Monday, January 18, 2016
Step by Step by Candace Calvert
This is a medical fiction, so big surprise, I'm going to like it. But I'll be honest, I often feel a little sheepish posting fiction book reviews because so often it's hard for me to take away something inspirational and uplifting when the book was basically a romance novel disguised in another story. And I like those stories, just feel a little silly posting about them too often. And right now, I've had a hard time coming up with books that aren't fiction that look remotely inspiration to read, so fiction is the name of the game right now. Anyway, on to the book.
Yes, this book had some romance in it. You knew Tracy the main character was choosing the wrong guy right from the get go. But there was so much more in this book than that. Tracy was a widow of almost three years. And she decided to take the bull by the horns and by the three year date of her husband's death she was going to be so over it. She was going to check items off of her list and then she would be done. Grieving would be over and she was going to go on with her life as a different person. Except, of course, her world fell completely apart just before the third anniversary.
What really stuck out to me in this book were the comments on grieving. The other big ticket item in the book was the crisis team. This team was called out to help in the cases of death and disaster--they were the listeners and supporters of the survivors. From that context is where some of these thoughts come from.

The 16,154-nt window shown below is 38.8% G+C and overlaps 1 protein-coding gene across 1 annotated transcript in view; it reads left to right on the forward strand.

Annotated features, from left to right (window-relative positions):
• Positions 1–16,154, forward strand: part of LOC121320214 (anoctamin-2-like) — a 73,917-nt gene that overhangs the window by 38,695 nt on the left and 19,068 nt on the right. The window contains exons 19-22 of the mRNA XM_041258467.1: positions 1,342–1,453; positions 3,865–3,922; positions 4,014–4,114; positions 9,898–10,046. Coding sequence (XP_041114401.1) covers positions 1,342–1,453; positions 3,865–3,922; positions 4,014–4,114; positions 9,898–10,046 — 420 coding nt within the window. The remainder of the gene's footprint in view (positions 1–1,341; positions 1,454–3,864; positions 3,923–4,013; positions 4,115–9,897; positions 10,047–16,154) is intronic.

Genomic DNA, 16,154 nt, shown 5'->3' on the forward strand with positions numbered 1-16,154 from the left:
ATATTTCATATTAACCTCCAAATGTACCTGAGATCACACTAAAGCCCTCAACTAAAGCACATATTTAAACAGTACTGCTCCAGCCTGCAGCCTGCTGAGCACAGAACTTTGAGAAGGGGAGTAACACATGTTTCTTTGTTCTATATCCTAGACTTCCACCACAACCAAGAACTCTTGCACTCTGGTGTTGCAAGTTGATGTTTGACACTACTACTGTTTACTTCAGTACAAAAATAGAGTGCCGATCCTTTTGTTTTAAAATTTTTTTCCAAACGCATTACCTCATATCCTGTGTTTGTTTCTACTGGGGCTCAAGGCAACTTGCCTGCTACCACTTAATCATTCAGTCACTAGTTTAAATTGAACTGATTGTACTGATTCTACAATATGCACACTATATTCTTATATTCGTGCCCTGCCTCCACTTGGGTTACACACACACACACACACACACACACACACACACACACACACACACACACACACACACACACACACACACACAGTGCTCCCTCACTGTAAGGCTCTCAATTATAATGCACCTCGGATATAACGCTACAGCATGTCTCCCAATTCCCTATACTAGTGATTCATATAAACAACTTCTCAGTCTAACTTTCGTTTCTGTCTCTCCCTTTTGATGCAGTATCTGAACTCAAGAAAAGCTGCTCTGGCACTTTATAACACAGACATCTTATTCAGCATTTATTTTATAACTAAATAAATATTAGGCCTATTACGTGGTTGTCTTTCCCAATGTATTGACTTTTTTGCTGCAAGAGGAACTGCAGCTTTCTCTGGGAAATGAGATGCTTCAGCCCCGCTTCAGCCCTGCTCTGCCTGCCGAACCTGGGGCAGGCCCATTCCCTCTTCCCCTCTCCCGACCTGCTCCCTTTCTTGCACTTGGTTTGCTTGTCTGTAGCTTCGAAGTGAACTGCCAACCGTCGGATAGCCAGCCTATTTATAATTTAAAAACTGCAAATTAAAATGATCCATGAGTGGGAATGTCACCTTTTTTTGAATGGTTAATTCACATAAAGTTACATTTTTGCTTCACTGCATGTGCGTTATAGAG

"Written by Max Lucado. Stuck with me. He said something like 'Anger lives in sorrow's house.' Because in grief, we have to deal with more than memories; we're battling disappointment...our unlived tomorrows." That is so true. Grief does more than leave us with only memories; it strips of many would-have-dones, could-have-dones, etc. etc. The future is left open and vacant at the same time that the past is compressed into memories in the heart. And then because of this, anger becomes one of the stages of grief that we need to go through.
And another thought: "But it's like we tell folks at the gatherings; everyone's path is different. And it's not like you get rid of the sorrow altogether. It's like you put it in a special place in your heart. So you can remember the good times and all the love you had for them and for the life they lived. Then you use it to help other people on their journeys."
And, and, and, I could go on some more of the other things that stuck out to me in this, but you can get the book and read them for yourself.
This book was given me by Tyndale House for the purpose of reading and writing a review. All opinions expressed are my own.
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